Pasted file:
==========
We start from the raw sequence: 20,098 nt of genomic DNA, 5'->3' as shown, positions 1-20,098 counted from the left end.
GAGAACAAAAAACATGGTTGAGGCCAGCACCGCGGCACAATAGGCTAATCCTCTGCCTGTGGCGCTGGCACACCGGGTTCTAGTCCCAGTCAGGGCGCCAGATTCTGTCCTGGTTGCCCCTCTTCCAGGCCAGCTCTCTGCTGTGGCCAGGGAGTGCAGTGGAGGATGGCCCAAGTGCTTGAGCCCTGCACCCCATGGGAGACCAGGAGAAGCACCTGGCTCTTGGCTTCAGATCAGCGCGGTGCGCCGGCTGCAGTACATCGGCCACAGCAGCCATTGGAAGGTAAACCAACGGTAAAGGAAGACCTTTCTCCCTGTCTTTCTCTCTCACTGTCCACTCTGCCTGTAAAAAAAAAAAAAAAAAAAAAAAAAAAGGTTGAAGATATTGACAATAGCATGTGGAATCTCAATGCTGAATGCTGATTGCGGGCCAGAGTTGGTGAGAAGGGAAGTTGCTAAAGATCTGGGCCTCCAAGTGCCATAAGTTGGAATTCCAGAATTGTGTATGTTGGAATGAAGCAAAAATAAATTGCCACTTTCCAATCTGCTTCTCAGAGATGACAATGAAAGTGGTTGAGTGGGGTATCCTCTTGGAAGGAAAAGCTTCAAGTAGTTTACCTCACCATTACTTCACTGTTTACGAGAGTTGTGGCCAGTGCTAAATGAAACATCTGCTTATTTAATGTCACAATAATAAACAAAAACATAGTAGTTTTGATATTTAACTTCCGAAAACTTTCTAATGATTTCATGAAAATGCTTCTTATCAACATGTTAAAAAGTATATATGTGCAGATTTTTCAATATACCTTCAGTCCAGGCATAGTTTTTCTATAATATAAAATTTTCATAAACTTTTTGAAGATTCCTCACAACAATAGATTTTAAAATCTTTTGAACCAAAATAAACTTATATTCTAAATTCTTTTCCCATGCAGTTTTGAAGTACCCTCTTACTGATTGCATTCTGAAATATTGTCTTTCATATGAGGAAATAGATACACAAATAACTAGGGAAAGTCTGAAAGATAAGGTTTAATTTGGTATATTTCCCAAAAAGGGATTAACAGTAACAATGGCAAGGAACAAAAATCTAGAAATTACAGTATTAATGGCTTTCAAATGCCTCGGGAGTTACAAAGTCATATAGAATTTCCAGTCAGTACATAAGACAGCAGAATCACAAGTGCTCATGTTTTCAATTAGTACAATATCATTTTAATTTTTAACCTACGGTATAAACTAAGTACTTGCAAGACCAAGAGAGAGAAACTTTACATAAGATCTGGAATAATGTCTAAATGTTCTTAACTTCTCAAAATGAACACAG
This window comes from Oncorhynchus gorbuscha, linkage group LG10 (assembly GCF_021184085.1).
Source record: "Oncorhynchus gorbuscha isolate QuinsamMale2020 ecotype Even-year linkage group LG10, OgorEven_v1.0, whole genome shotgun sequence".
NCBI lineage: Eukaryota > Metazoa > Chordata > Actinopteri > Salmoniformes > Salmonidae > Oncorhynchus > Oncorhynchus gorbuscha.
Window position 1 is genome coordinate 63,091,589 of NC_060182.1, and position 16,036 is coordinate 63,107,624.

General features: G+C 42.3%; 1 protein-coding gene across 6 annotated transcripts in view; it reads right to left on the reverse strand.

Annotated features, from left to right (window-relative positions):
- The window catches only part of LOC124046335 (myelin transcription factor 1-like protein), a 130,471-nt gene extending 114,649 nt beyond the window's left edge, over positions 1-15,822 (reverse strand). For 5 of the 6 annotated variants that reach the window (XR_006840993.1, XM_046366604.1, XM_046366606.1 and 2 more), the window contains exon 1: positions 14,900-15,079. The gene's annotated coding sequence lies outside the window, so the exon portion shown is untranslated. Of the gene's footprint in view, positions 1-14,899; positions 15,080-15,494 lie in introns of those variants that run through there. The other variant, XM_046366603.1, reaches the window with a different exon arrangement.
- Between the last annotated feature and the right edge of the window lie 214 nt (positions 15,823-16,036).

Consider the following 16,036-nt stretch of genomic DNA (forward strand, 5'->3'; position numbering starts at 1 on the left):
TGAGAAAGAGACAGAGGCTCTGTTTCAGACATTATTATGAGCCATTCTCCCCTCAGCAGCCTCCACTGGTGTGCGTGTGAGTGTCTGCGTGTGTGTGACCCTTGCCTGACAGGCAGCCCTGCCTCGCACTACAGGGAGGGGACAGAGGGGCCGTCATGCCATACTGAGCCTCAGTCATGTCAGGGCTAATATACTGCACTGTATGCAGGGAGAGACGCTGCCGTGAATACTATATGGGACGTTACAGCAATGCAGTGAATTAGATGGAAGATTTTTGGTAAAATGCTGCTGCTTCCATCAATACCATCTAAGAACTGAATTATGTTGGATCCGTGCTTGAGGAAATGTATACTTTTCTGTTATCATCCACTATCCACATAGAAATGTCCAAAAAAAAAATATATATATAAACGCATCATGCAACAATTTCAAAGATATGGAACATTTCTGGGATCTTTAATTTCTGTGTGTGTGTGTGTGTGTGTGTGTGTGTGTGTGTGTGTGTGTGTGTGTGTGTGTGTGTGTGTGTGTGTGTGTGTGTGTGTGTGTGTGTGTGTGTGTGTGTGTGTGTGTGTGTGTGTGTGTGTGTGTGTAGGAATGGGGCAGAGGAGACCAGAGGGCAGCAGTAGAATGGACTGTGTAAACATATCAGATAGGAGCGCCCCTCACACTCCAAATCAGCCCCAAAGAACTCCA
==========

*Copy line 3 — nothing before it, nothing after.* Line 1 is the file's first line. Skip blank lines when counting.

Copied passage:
This window comes from Oncorhynchus gorbuscha, linkage group LG10 (assembly GCF_021184085.1).